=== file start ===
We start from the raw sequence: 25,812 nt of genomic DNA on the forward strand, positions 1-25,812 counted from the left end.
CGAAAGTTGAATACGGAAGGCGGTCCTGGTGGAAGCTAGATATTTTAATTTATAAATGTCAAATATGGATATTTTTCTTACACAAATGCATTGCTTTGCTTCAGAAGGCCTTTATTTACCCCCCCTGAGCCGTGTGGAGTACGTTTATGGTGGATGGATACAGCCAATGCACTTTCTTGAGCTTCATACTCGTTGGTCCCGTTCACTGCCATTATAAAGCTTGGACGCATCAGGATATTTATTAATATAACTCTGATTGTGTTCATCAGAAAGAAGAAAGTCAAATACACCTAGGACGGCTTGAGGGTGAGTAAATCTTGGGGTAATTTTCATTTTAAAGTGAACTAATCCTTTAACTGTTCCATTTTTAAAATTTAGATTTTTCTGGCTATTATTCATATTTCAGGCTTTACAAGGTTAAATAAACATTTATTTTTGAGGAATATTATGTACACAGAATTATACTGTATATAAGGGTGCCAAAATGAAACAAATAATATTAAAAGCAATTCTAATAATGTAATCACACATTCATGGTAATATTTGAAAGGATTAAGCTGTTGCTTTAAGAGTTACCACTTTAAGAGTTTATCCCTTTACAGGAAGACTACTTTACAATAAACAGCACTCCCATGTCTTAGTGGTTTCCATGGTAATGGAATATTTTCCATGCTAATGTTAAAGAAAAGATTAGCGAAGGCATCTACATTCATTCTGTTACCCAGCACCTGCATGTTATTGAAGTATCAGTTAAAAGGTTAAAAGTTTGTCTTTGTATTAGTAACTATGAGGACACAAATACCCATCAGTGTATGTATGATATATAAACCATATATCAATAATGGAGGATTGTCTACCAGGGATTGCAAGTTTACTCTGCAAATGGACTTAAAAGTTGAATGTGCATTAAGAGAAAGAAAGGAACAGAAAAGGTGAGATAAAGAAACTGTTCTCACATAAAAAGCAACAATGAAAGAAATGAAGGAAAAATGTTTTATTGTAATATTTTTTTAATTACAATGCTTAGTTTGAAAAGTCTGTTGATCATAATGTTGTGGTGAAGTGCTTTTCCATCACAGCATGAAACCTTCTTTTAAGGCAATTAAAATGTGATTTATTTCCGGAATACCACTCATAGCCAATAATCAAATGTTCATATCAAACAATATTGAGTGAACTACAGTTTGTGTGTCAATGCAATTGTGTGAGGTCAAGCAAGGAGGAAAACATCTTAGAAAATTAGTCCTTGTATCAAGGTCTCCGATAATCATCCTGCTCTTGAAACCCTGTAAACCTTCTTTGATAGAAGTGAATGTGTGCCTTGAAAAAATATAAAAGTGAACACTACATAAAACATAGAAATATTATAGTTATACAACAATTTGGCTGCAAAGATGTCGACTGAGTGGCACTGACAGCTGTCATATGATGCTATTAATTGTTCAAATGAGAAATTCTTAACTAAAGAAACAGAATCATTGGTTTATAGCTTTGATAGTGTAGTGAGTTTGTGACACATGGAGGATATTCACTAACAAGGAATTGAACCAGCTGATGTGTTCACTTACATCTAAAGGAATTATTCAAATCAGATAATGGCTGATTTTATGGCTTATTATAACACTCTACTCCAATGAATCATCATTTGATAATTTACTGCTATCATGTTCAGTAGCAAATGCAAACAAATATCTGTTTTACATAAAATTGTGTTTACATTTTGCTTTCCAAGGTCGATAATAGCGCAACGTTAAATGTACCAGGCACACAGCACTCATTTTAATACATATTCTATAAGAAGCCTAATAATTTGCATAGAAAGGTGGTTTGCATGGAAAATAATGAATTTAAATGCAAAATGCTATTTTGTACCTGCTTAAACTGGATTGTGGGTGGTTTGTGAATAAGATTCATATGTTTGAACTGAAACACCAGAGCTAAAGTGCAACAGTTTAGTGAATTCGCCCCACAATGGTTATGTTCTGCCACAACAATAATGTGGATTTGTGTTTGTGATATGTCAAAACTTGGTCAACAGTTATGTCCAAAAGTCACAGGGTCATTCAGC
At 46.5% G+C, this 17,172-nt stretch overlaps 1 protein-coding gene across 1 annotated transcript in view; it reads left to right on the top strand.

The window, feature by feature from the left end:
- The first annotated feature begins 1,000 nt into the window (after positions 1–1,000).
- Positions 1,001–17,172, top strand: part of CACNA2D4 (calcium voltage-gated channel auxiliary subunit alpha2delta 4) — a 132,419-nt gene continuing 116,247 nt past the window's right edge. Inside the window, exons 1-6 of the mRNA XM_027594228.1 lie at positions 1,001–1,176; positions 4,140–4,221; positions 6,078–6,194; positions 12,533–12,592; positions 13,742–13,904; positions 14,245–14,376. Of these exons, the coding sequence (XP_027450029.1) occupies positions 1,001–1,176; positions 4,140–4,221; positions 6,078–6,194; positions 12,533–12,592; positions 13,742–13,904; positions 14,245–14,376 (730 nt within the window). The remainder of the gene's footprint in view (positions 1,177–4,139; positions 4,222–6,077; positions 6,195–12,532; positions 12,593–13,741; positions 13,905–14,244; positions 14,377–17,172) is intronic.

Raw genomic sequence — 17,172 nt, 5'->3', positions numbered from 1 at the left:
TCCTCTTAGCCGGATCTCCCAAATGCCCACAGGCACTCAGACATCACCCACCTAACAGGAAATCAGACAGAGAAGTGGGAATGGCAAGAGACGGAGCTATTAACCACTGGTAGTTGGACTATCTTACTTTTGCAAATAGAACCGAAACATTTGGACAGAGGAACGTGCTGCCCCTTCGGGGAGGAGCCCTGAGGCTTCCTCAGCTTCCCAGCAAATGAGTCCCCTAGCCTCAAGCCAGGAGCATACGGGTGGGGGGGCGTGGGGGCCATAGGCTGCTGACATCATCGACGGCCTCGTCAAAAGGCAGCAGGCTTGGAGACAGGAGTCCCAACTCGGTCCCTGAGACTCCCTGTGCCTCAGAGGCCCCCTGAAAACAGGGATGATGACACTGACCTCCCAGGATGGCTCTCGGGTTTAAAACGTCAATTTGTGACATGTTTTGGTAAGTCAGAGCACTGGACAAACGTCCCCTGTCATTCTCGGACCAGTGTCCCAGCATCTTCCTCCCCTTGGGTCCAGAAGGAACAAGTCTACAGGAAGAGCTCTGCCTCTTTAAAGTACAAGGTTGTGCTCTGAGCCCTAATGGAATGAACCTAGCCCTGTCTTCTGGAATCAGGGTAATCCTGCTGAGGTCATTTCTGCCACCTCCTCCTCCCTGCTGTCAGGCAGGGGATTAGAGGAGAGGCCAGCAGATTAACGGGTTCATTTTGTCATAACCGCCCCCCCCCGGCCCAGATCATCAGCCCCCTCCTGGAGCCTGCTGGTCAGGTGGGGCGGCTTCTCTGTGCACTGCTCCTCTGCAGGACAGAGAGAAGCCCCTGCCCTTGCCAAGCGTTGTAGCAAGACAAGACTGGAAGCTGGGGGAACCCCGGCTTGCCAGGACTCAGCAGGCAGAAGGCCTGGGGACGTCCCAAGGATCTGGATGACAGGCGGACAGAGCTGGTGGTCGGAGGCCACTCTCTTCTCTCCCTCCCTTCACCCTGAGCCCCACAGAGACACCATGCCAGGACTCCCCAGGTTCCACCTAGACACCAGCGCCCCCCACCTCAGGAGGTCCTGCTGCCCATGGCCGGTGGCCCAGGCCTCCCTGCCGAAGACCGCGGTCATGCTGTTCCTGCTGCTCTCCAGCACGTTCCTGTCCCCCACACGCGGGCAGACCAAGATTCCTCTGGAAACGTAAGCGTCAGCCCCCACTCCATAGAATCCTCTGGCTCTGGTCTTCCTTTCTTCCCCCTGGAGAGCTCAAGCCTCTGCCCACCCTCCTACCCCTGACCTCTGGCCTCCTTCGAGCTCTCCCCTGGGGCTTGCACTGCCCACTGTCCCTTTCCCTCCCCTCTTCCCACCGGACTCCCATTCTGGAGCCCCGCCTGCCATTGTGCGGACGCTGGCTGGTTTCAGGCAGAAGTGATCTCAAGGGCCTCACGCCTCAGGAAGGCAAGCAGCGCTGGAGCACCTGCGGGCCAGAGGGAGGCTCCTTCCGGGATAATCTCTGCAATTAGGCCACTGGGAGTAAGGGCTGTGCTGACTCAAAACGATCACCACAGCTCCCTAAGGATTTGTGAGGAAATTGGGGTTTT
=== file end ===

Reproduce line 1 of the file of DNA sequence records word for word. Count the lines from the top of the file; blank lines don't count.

We start from the raw sequence: 25,812 nt of genomic DNA on the forward strand, positions 1-25,812 counted from the left end.